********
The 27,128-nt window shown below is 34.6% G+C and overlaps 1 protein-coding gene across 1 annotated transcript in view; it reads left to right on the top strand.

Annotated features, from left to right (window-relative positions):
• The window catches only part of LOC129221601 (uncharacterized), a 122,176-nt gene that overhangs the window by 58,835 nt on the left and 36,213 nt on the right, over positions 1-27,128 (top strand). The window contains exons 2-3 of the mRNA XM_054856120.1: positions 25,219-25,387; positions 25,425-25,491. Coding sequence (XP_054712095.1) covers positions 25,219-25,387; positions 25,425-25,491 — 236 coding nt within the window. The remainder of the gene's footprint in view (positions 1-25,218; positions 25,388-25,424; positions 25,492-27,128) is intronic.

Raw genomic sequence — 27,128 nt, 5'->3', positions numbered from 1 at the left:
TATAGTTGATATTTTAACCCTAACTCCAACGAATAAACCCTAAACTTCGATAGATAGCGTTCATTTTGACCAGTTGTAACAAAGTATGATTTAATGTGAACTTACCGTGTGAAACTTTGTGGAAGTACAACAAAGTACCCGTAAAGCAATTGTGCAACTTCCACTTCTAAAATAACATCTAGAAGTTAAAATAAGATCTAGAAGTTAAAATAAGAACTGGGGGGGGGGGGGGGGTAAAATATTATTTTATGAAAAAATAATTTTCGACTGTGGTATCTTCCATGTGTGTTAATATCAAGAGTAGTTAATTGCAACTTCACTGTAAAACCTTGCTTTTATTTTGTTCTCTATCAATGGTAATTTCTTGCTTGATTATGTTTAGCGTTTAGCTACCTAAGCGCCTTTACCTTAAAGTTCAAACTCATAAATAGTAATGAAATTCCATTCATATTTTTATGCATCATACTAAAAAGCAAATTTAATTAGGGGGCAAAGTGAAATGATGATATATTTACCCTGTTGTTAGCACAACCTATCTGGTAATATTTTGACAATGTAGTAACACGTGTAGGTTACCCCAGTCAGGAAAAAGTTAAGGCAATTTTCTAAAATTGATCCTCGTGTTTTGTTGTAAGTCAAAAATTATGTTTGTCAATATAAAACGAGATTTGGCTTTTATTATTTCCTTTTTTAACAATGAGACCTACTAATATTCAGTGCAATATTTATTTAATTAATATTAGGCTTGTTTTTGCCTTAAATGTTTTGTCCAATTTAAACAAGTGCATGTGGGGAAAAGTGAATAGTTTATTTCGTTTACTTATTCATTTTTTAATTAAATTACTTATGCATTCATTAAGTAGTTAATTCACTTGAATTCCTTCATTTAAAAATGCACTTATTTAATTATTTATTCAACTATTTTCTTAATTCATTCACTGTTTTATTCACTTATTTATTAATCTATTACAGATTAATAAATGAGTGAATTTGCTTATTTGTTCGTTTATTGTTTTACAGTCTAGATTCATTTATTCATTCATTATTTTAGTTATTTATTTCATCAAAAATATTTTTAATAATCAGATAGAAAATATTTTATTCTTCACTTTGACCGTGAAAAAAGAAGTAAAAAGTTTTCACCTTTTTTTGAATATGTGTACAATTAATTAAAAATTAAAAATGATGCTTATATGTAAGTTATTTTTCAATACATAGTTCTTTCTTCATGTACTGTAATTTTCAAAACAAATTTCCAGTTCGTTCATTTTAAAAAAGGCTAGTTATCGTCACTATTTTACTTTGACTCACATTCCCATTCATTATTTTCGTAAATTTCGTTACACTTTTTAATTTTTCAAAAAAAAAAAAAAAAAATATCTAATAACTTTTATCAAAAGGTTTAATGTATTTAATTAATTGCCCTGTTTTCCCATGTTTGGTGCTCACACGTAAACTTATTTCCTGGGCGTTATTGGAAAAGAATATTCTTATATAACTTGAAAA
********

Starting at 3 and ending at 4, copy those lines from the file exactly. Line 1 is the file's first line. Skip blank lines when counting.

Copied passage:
• The window catches only part of LOC129221601 (uncharacterized), a 122,176-nt gene that overhangs the window by 58,835 nt on the left and 36,213 nt on the right, over positions 1-27,128 (top strand). The window contains exons 2-3 of the mRNA XM_054856120.1: positions 25,219-25,387; positions 25,425-25,491. Coding sequence (XP_054712095.1) covers positions 25,219-25,387; positions 25,425-25,491 — 236 coding nt within the window. The remainder of the gene's footprint in view (positions 1-25,218; positions 25,388-25,424; positions 25,492-27,128) is intronic.

Raw genomic sequence — 27,128 nt, 5'->3', positions numbered from 1 at the left: